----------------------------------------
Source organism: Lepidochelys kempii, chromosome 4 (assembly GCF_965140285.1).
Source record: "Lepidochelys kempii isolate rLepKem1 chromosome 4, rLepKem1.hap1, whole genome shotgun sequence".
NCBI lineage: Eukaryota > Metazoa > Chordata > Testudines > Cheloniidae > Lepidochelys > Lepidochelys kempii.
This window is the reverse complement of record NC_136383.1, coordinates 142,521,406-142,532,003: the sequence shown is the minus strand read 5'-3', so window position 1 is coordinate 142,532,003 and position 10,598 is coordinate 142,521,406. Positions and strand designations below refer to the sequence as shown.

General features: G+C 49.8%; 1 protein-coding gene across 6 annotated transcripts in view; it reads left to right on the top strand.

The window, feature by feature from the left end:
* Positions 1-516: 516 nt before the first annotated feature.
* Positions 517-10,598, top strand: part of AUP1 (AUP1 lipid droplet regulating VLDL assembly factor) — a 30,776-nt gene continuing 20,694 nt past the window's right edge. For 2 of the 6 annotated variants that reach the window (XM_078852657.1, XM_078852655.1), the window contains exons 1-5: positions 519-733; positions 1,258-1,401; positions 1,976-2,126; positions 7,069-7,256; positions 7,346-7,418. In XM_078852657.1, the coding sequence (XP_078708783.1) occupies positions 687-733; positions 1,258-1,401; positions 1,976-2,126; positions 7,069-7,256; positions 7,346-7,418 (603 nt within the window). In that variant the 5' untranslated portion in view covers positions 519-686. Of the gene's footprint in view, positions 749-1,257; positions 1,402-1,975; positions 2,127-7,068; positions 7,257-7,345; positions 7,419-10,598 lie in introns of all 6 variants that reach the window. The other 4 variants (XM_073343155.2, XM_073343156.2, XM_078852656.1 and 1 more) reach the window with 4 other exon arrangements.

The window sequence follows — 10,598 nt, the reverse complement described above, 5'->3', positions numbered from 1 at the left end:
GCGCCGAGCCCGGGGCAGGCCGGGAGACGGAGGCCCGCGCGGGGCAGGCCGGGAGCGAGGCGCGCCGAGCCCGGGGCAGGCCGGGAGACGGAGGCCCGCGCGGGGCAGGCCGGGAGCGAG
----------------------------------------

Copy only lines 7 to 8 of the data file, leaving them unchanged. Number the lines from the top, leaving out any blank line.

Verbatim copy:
* Positions 1-516: 516 nt before the first annotated feature.
* Positions 517-10,598, top strand: part of AUP1 (AUP1 lipid droplet regulating VLDL assembly factor) — a 30,776-nt gene continuing 20,694 nt past the window's right edge. For 2 of the 6 annotated variants that reach the window (XM_078852657.1, XM_078852655.1), the window contains exons 1-5: positions 519-733; positions 1,258-1,401; positions 1,976-2,126; positions 7,069-7,256; positions 7,346-7,418. In XM_078852657.1, the coding sequence (XP_078708783.1) occupies positions 687-733; positions 1,258-1,401; positions 1,976-2,126; positions 7,069-7,256; positions 7,346-7,418 (603 nt within the window). In that variant the 5' untranslated portion in view covers positions 519-686. Of the gene's footprint in view, positions 749-1,257; positions 1,402-1,975; positions 2,127-7,068; positions 7,257-7,345; positions 7,419-10,598 lie in introns of all 6 variants that reach the window. The other 4 variants (XM_073343155.2, XM_073343156.2, XM_078852656.1 and 1 more) reach the window with 4 other exon arrangements.